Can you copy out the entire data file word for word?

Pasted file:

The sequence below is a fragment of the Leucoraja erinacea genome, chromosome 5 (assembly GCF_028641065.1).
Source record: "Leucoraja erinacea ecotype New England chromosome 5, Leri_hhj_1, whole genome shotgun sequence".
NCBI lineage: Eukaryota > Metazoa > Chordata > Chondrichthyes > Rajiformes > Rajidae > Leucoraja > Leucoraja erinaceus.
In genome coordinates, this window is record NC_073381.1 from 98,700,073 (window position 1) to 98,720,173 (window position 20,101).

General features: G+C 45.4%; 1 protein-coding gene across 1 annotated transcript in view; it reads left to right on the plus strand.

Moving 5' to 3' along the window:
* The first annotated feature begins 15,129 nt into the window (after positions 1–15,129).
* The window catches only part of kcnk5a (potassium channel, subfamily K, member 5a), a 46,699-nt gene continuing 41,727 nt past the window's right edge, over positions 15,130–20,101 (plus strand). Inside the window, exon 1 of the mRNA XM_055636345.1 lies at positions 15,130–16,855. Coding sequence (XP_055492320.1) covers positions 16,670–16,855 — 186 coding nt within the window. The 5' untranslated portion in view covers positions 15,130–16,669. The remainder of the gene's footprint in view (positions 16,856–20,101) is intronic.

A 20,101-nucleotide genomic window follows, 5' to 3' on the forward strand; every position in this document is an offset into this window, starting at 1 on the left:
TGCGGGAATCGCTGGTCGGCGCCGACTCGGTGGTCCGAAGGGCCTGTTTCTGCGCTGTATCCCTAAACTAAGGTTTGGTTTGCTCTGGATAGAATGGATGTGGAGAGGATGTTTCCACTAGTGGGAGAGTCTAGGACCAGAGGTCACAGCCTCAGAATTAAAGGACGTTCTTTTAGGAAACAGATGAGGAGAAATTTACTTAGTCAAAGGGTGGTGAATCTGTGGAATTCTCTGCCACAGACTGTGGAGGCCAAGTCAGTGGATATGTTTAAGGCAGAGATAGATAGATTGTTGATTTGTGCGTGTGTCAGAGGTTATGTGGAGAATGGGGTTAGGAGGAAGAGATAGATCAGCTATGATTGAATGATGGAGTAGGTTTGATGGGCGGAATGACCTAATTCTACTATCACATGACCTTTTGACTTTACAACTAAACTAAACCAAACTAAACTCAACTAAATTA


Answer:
The sequence below is a fragment of the Leucoraja erinacea genome, chromosome 5 (assembly GCF_028641065.1).
Source record: "Leucoraja erinacea ecotype New England chromosome 5, Leri_hhj_1, whole genome shotgun sequence".
NCBI lineage: Eukaryota > Metazoa > Chordata > Chondrichthyes > Rajiformes > Rajidae > Leucoraja > Leucoraja erinaceus.
In genome coordinates, this window is record NC_073381.1 from 98,700,073 (window position 1) to 98,720,173 (window position 20,101).

General features: G+C 45.4%; 1 protein-coding gene across 1 annotated transcript in view; it reads left to right on the plus strand.

Moving 5' to 3' along the window:
* The first annotated feature begins 15,129 nt into the window (after positions 1–15,129).
* The window catches only part of kcnk5a (potassium channel, subfamily K, member 5a), a 46,699-nt gene continuing 41,727 nt past the window's right edge, over positions 15,130–20,101 (plus strand). Inside the window, exon 1 of the mRNA XM_055636345.1 lies at positions 15,130–16,855. Coding sequence (XP_055492320.1) covers positions 16,670–16,855 — 186 coding nt within the window. The 5' untranslated portion in view covers positions 15,130–16,669. The remainder of the gene's footprint in view (positions 16,856–20,101) is intronic.

A 20,101-nucleotide genomic window follows, 5' to 3' on the forward strand; every position in this document is an offset into this window, starting at 1 on the left:
TGCGGGAATCGCTGGTCGGCGCCGACTCGGTGGTCCGAAGGGCCTGTTTCTGCGCTGTATCCCTAAACTAAGGTTTGGTTTGCTCTGGATAGAATGGATGTGGAGAGGATGTTTCCACTAGTGGGAGAGTCTAGGACCAGAGGTCACAGCCTCAGAATTAAAGGACGTTCTTTTAGGAAACAGATGAGGAGAAATTTACTTAGTCAAAGGGTGGTGAATCTGTGGAATTCTCTGCCACAGACTGTGGAGGCCAAGTCAGTGGATATGTTTAAGGCAGAGATAGATAGATTGTTGATTTGTGCGTGTGTCAGAGGTTATGTGGAGAATGGGGTTAGGAGGAAGAGATAGATCAGCTATGATTGAATGATGGAGTAGGTTTGATGGGCGGAATGACCTAATTCTACTATCACATGACCTTTTGACTTTACAACTAAACTAAACCAAACTAAACTCAACTAAATTA